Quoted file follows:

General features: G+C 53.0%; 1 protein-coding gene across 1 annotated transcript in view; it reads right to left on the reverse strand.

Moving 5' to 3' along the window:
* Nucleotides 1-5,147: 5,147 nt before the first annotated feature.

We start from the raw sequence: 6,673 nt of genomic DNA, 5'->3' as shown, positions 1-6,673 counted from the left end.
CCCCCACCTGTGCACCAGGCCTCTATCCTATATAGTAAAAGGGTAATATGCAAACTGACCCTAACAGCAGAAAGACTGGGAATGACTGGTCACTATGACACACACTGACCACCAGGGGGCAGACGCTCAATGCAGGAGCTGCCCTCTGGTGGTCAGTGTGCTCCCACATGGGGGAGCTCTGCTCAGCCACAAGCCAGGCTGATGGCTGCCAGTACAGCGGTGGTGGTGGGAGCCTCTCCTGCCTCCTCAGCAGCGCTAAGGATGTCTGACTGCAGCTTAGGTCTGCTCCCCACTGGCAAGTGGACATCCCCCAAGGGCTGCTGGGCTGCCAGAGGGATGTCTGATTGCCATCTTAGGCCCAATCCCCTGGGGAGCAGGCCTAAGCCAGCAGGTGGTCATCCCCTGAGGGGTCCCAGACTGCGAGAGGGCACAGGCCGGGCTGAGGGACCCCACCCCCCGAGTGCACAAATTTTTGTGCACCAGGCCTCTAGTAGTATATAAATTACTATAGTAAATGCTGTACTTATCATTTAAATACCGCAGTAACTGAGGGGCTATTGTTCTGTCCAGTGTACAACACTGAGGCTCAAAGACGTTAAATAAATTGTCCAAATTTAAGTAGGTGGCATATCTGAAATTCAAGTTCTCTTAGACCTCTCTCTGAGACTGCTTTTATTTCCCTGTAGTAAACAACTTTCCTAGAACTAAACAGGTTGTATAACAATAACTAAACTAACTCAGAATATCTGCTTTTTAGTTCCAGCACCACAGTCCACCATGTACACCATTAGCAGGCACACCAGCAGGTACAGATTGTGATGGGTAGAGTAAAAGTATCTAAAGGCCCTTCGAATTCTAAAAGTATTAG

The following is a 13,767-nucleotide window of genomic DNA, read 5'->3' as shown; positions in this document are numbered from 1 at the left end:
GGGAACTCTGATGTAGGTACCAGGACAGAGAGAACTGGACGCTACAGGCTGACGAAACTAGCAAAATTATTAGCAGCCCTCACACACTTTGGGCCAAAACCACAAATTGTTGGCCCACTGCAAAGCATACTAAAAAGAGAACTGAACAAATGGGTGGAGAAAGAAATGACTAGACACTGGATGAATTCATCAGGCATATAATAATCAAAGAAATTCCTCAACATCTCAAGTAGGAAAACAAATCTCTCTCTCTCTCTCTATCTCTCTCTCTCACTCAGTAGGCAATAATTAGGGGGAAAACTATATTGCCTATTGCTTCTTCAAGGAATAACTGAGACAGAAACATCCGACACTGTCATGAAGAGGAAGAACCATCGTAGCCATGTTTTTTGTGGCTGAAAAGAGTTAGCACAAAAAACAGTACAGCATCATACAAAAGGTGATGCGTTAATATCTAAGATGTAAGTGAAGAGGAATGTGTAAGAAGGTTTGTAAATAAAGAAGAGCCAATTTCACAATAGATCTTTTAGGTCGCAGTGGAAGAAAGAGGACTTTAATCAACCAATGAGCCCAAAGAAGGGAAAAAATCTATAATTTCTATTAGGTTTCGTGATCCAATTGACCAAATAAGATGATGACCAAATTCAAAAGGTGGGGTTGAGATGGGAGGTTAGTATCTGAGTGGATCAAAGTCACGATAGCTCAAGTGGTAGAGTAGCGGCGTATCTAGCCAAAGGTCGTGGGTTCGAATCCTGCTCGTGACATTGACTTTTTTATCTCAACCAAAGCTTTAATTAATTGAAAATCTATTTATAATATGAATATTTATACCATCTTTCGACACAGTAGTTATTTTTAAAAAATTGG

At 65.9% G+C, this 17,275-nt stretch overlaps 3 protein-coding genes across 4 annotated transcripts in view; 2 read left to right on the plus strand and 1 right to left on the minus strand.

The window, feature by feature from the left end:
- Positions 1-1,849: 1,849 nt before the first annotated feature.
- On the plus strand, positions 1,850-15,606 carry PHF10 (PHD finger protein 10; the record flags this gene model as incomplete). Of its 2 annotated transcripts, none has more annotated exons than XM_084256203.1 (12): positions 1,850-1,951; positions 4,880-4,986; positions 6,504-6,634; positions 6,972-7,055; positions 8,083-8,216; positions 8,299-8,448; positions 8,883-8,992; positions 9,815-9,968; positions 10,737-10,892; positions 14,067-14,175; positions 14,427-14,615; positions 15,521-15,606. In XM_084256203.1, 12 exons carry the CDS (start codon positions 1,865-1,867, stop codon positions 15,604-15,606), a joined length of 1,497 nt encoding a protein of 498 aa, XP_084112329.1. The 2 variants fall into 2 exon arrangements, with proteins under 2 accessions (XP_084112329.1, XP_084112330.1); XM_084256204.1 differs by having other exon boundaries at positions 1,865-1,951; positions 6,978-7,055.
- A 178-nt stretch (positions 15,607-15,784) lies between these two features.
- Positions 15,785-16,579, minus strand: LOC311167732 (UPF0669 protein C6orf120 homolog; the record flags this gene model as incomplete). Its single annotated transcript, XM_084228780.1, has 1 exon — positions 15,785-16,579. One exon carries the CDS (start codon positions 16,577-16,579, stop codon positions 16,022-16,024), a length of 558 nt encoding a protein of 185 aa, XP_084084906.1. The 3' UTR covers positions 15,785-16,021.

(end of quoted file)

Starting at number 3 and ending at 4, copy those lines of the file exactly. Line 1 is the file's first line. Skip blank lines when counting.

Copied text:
* Nucleotides 1-5,147: 5,147 nt before the first annotated feature.

We start from the raw sequence: 6,673 nt of genomic DNA, 5'->3' as shown, positions 1-6,673 counted from the left end.